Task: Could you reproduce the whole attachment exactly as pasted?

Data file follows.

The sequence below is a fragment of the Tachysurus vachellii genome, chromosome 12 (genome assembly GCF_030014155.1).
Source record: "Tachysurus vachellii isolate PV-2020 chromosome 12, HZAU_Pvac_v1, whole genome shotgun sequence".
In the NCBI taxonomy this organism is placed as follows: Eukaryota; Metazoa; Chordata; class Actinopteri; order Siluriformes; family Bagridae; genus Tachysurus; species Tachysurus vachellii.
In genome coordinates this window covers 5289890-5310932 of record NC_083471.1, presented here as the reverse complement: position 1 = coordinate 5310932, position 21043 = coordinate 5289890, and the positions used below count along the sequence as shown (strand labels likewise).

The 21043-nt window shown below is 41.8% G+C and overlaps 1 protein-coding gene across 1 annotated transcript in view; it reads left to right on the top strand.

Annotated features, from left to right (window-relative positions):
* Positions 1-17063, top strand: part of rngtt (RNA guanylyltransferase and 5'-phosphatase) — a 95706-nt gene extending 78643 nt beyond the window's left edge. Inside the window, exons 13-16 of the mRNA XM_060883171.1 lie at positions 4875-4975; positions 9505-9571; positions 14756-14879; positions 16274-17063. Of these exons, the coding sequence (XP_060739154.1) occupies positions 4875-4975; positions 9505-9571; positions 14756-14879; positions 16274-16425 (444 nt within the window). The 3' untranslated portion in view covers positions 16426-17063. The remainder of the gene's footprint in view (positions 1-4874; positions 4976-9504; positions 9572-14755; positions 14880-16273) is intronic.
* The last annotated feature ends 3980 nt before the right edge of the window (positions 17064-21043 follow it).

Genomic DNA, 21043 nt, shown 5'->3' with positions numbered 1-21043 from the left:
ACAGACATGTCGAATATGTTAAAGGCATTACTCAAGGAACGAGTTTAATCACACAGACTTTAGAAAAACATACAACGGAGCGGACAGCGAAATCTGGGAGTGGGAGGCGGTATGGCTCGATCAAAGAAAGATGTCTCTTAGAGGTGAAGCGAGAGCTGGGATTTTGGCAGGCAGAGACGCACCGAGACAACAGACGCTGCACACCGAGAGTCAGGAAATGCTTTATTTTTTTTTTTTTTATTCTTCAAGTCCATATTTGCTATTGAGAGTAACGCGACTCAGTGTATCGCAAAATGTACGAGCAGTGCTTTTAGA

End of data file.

The sequence below is a fragment of the Tachysurus vachellii genome, chromosome 12 (genome assembly GCF_030014155.1).
Source record: "Tachysurus vachellii isolate PV-2020 chromosome 12, HZAU_Pvac_v1, whole genome shotgun sequence".
In the NCBI taxonomy this organism is placed as follows: Eukaryota; Metazoa; Chordata; class Actinopteri; order Siluriformes; family Bagridae; genus Tachysurus; species Tachysurus vachellii.
In genome coordinates this window covers 5289890-5310932 of record NC_083471.1, presented here as the reverse complement: position 1 = coordinate 5310932, position 21043 = coordinate 5289890, and the positions used below count along the sequence as shown (strand labels likewise).

The 21043-nt window shown below is 41.8% G+C and overlaps 1 protein-coding gene across 1 annotated transcript in view; it reads left to right on the top strand.

Annotated features, from left to right (window-relative positions):
* Positions 1-17063, top strand: part of rngtt (RNA guanylyltransferase and 5'-phosphatase) — a 95706-nt gene extending 78643 nt beyond the window's left edge. Inside the window, exons 13-16 of the mRNA XM_060883171.1 lie at positions 4875-4975; positions 9505-9571; positions 14756-14879; positions 16274-17063. Of these exons, the coding sequence (XP_060739154.1) occupies positions 4875-4975; positions 9505-9571; positions 14756-14879; positions 16274-16425 (444 nt within the window). The 3' untranslated portion in view covers positions 16426-17063. The remainder of the gene's footprint in view (positions 1-4874; positions 4976-9504; positions 9572-14755; positions 14880-16273) is intronic.
* The last annotated feature ends 3980 nt before the right edge of the window (positions 17064-21043 follow it).

Genomic DNA, 21043 nt, shown 5'->3' with positions numbered 1-21043 from the left:
ACAGACATGTCGAATATGTTAAAGGCATTACTCAAGGAACGAGTTTAATCACACAGACTTTAGAAAAACATACAACGGAGCGGACAGCGAAATCTGGGAGTGGGAGGCGGTATGGCTCGATCAAAGAAAGATGTCTCTTAGAGGTGAAGCGAGAGCTGGGATTTTGGCAGGCAGAGACGCACCGAGACAACAGACGCTGCACACCGAGAGTCAGGAAATGCTTTATTTTTTTTTTTTTTATTCTTCAAGTCCATATTTGCTATTGAGAGTAACGCGACTCAGTGTATCGCAAAATGTACGAGCAGTGCTTTTAGA